The Visual Communication Guy is the brainchild of Dr. Curtis Newbold, envisioned as an all-in-one communication resource hub. Started in 2013 as a simple blog, the site has since emerged into one of the internet’s premier communication portals for students, educators, business owners, and homebodies alike. If you want to improve your communication, you’ve come to the right place!
Meet The Visual Communication Guy
Curtis Newbold is an all-around communication nerd, infographic junkie, travel aficionado, and father of four. As an Associate Professor of Communication (Westminster College, Salt Lake City), Curtis oversees the super cool Master of Strategic Communication (MSC) program where he has traveled with students around the globe to places like Peru, South Africa, and Cambodia, producing film campaigns, marketing projects, and websites for non-profit organizations like the Desmond Tutu HIV Foundation, Sustainable Cambodia, and Peruvian Hearts.
Having taught at the college level since 2006, Curtis has developed dozens of communication-related courses on topics as broad as visual communication, integrated marketing, technical writing, public speaking, infographics in popular media, website development, wayfinding design, branding, proposal writing, portfolio development, business communication, advanced editing, emergent media, and many more.
Curtis concurrently works as a communications and marketing consultant, teaches corporate leadership training workshops, serves as a course auditor for the College Board, and is the author of multiple peer-reviewed publications on information design, self-directed learning, and competency-based education.
What is Visual Communication?
In a nutshell, visual communication is the stuff (neon lights, parking signs, cereal boxes, bumper stickers, resumes, olive oil labels) around us that persuade us to buy or to move or to act because of how our brain reacts to what our eyes see. Our reactions to visual communications can be visceral, emotionally charged, culturally-influenced, logically concluded, or affected simply by personal taste. After all, I’ll be the first to admit that I choose my shampoo based on how the bottle looks (and my wife just rolls her eyes at me!).
But good visual communication isn’t just about duping people into emptying their pockets on commodities like shampoo (at least, not entirely—that’s for the marketing wizards). Good visual communication, simply put, is good for people. It makes us all feel better about our products, our choices, our lifestyles. Good visual communication is good for safety (think easy-to-read road signs), multicultural communication (like when you’re in Paris, and you look for the restroom signs, but don’t speak a lick of French), and learning (like completing instructions or viewing a diagram in your organic chemistry class.) Good visual communication also sends a message of professionalism and commitment to the people we are communicating to—just as much as grooming and cleanliness communicate attitudes and interest in others. Visual communication affects our moods, our expectations, and our choices. Think about the ease (or pain) of navigating an airport or museum. The placement of signs within an architectural space is an important form of visual communication called “Wayfinding.” Good signage makes us feel comfortable and we, even tacitly and unconsciously, appreciate it. And so it goes for all good visual communication.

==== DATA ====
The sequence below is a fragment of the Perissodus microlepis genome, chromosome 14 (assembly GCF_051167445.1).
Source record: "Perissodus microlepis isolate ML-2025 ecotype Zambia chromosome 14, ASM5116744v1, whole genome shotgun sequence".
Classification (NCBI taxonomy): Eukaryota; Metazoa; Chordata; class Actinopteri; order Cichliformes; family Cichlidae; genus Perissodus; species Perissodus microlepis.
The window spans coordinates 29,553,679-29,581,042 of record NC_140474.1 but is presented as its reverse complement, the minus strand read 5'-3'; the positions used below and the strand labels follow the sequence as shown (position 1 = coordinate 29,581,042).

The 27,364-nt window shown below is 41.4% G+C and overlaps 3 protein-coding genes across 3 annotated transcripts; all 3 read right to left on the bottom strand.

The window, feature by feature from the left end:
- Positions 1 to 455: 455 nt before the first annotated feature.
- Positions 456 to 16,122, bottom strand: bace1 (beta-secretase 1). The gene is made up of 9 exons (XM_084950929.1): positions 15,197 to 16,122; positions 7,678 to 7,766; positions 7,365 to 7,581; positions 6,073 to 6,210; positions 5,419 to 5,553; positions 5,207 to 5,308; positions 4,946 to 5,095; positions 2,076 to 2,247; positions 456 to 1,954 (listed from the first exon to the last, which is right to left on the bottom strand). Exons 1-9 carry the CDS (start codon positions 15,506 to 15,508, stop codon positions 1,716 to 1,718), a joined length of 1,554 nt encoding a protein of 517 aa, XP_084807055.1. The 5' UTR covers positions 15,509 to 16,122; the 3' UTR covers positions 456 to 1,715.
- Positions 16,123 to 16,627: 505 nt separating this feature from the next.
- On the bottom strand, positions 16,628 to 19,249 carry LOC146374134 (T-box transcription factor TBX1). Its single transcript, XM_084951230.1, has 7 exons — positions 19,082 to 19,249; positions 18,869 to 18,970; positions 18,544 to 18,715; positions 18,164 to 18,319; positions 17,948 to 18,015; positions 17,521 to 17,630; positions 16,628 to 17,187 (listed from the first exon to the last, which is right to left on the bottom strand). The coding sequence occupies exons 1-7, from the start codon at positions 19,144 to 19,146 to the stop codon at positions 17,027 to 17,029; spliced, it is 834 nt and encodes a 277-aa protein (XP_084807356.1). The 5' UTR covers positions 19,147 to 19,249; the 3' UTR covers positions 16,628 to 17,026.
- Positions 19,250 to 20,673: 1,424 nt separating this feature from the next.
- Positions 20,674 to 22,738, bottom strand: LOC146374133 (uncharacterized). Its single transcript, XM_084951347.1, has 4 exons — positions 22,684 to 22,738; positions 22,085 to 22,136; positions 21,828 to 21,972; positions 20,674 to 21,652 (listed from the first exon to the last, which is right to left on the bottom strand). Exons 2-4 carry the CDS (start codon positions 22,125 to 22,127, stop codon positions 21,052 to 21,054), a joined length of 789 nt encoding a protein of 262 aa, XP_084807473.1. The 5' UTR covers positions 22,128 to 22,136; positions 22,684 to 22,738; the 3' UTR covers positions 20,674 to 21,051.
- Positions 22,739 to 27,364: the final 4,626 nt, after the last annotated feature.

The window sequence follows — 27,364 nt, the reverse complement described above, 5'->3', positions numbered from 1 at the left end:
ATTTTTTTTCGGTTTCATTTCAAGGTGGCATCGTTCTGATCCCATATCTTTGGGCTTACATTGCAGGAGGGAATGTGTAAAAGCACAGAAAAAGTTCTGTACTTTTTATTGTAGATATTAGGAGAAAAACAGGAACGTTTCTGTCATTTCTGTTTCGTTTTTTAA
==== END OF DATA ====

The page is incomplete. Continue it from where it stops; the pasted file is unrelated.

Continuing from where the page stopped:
Why Create a Website about Visual Communication?
Because visual communication is cool. It’s also very important, but a widely forgotten literacy skill taught in schools. I have come to realize that while there are plenty of good resources out there for aspiring and professional graphic artists to improve design, there isn’t a great central location for everyday communicators, like you and me. I don’t consider myself a professional graphic designer, but I communicate visually everyday with the stuff I produce (anything from course syllabi to instructions). For professionals and regular Joes alike, I hope this site can bring a community together to boost our visual literacy.
When we consciously think about how we communicate visually, we realize the impact on the people we are communicating to. Some of the impact is visceral and fleeting. Much of the impact, though, affects how people literally act and feel. If our visual communication is poor, think about what that makes people do and how that makes people feel! I want people to make good choices, ones they feel confident in, and I want people to feel good when being communicated to. Don’t we all?